- Size really does matter when it comes to cruising. Larger ships are practically floating resorts and are excellent for families. Couples will prefer the smaller, more intimate ships that are able to visit smaller, lesser-known ports, and the medium-sized ships will appeal to those seeking a traditional form of cruising.
- The increase in the number of ships, and range of ships available, means that there is a product to suit everyone. Once you have found out what your client is looking for, include a cruise as one of the holiday options that match their needs – and be prepared to explain the benefits.
- Knowing the cruise product range and benefits is essential, as well as the selling tips and techniques associated with cruise so ensure you are prepared through the excellent cruise training available through PSARA, and the more specific product training from the cruise lines.
Selling cruises: dos and don’ts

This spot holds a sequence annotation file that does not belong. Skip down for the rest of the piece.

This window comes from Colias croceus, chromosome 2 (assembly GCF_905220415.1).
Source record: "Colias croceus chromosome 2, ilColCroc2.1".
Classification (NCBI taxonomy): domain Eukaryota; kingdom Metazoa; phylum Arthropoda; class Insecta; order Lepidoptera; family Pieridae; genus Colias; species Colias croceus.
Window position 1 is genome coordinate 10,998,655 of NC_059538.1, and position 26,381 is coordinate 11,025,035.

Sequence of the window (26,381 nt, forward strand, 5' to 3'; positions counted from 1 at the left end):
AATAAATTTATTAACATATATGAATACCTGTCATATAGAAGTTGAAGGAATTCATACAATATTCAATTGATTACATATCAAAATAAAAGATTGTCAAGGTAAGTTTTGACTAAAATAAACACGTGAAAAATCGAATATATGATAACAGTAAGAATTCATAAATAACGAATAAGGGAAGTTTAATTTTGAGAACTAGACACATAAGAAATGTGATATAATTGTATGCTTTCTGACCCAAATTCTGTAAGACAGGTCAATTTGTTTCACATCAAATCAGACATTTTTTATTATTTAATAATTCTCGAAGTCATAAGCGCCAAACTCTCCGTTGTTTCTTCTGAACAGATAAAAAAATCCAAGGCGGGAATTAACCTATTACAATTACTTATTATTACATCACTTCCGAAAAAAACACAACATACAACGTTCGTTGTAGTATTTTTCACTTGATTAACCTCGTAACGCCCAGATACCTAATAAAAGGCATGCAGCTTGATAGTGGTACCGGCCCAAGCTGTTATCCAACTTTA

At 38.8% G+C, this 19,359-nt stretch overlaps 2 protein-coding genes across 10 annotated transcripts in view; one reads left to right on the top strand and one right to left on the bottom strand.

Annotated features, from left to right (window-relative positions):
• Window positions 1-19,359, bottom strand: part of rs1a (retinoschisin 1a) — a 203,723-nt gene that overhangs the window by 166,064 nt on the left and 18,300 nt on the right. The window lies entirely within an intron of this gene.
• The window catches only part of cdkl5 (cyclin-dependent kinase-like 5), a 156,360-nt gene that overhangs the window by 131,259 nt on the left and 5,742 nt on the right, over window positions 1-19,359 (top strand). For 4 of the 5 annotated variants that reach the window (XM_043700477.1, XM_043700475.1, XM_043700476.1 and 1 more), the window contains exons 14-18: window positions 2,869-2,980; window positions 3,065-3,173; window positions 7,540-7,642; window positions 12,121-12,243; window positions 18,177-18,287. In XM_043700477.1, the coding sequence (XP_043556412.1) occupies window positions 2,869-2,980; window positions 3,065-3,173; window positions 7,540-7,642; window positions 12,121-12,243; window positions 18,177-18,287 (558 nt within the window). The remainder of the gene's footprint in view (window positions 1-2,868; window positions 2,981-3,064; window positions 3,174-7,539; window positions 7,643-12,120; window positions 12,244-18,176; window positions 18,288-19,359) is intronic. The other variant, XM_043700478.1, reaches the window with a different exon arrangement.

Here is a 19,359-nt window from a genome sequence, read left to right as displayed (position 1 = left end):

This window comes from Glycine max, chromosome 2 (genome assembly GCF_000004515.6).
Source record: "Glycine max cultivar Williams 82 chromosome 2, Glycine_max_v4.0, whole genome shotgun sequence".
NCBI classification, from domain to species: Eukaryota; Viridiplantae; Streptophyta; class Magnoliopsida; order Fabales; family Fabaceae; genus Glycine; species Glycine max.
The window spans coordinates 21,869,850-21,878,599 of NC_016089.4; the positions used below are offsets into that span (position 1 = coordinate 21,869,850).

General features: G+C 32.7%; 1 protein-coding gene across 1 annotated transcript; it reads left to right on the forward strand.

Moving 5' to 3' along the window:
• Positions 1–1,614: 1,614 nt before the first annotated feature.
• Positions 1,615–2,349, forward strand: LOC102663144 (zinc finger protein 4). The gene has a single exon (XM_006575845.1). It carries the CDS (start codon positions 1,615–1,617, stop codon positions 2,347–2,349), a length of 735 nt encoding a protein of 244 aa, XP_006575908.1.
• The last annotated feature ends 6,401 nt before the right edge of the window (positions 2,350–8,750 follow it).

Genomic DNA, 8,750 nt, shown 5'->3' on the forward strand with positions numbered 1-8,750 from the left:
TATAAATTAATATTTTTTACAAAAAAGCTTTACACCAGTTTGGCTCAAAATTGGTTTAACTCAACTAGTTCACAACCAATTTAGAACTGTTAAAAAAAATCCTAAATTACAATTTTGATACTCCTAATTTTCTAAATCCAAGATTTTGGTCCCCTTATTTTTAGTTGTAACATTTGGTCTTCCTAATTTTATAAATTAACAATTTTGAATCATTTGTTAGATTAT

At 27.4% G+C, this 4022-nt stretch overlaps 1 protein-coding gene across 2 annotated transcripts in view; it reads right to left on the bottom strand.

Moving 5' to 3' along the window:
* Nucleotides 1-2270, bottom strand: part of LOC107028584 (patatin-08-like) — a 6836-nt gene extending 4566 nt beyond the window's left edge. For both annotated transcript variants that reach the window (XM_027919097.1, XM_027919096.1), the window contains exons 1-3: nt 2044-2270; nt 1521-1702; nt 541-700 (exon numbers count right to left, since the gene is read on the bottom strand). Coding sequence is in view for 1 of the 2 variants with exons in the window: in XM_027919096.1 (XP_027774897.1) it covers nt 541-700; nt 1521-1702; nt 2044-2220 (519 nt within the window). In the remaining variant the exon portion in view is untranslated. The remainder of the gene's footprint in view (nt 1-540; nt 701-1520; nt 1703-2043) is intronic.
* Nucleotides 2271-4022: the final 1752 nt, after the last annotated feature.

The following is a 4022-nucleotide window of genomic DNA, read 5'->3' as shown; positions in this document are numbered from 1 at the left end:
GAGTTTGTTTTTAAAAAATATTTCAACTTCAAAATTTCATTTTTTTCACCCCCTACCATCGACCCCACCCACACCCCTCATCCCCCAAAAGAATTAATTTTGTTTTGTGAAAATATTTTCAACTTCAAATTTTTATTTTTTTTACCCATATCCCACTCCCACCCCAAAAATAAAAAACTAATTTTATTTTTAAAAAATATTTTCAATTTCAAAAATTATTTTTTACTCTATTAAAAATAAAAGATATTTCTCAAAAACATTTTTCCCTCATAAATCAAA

- DO encourage clients to compare the cost of cruising with that of a land-based holiday as many people imagine cruising to be expensive. Ensure customers understand what will be included in a cruise package.
- DO remember that cruise and stay can be a great option for first-timers who are nervous about the experience. It allows new cruisers to sample life at sea but also become acquainted with a particular destination.
- DO encourage customers to book early to get great deals. With today’s last-minute culture, many cruisers will be unaware that cruising operates differently to other types of holiday.